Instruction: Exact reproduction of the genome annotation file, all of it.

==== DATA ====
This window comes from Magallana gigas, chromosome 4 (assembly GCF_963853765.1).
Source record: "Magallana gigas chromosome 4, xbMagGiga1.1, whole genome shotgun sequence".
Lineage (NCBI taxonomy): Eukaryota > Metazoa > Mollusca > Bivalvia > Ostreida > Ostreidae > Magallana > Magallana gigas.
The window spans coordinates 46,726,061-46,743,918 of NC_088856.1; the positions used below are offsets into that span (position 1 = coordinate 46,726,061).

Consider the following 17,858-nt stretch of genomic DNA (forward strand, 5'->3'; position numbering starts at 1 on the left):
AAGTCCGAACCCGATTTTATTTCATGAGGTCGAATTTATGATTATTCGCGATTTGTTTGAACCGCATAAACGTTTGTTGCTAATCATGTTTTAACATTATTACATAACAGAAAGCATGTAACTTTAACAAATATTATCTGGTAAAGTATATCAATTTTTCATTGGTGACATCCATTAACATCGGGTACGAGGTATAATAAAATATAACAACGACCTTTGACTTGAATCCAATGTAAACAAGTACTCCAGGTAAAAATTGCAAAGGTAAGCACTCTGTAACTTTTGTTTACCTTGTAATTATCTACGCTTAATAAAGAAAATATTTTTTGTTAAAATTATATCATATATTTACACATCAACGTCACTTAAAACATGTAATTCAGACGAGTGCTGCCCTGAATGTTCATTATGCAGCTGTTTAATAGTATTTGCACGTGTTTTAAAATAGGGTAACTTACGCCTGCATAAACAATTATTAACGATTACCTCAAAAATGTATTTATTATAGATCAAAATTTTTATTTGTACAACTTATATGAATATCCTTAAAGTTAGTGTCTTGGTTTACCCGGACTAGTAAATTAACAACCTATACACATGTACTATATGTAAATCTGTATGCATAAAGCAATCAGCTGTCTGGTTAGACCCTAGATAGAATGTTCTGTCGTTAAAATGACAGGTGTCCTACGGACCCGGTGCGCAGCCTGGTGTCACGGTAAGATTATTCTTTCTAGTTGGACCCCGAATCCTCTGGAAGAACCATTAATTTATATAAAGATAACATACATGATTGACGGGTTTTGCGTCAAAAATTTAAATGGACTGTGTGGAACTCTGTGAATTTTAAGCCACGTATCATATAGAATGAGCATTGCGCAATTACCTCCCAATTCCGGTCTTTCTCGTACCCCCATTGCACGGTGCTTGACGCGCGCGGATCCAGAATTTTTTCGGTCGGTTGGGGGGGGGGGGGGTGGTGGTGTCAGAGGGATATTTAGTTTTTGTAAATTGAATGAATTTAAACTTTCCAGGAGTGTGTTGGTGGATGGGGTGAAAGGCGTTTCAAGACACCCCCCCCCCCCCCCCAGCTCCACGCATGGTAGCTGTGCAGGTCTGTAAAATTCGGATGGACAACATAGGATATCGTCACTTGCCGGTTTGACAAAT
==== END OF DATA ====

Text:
This window comes from Magallana gigas, chromosome 4 (assembly GCF_963853765.1).
Source record: "Magallana gigas chromosome 4, xbMagGiga1.1, whole genome shotgun sequence".
Lineage (NCBI taxonomy): Eukaryota > Metazoa > Mollusca > Bivalvia > Ostreida > Ostreidae > Magallana > Magallana gigas.
The window spans coordinates 46,726,061-46,743,918 of NC_088856.1; the positions used below are offsets into that span (position 1 = coordinate 46,726,061).

Consider the following 17,858-nt stretch of genomic DNA (forward strand, 5'->3'; position numbering starts at 1 on the left):
AAGTCCGAACCCGATTTTATTTCATGAGGTCGAATTTATGATTATTCGCGATTTGTTTGAACCGCATAAACGTTTGTTGCTAATCATGTTTTAACATTATTACATAACAGAAAGCATGTAACTTTAACAAATATTATCTGGTAAAGTATATCAATTTTTCATTGGTGACATCCATTAACATCGGGTACGAGGTATAATAAAATATAACAACGACCTTTGACTTGAATCCAATGTAAACAAGTACTCCAGGTAAAAATTGCAAAGGTAAGCACTCTGTAACTTTTGTTTACCTTGTAATTATCTACGCTTAATAAAGAAAATATTTTTTGTTAAAATTATATCATATATTTACACATCAACGTCACTTAAAACATGTAATTCAGACGAGTGCTGCCCTGAATGTTCATTATGCAGCTGTTTAATAGTATTTGCACGTGTTTTAAAATAGGGTAACTTACGCCTGCATAAACAATTATTAACGATTACCTCAAAAATGTATTTATTATAGATCAAAATTTTTATTTGTACAACTTATATGAATATCCTTAAAGTTAGTGTCTTGGTTTACCCGGACTAGTAAATTAACAACCTATACACATGTACTATATGTAAATCTGTATGCATAAAGCAATCAGCTGTCTGGTTAGACCCTAGATAGAATGTTCTGTCGTTAAAATGACAGGTGTCCTACGGACCCGGTGCGCAGCCTGGTGTCACGGTAAGATTATTCTTTCTAGTTGGACCCCGAATCCTCTGGAAGAACCATTAATTTATATAAAGATAACATACATGATTGACGGGTTTTGCGTCAAAAATTTAAATGGACTGTGTGGAACTCTGTGAATTTTAAGCCACGTATCATATAGAATGAGCATTGCGCAATTACCTCCCAATTCCGGTCTTTCTCGTACCCCCATTGCACGGTGCTTGACGCGCGCGGATCCAGAATTTTTTCGGTCGGTTGGGGGGGGGGGGGGTGGTGGTGTCAGAGGGATATTTAGTTTTTGTAAATTGAATGAATTTAAACTTTCCAGGAGTGTGTTGGTGGATGGGGTGAAAGGCGTTTCAAGACACCCCCCCCCCCCCCCCAGCTCCACGCATGGTAGCTGTGCAGGTCTGTAAAATTCGGATGGACAACATAGGATATCGTCACTTGCCGGTTTGACAAAT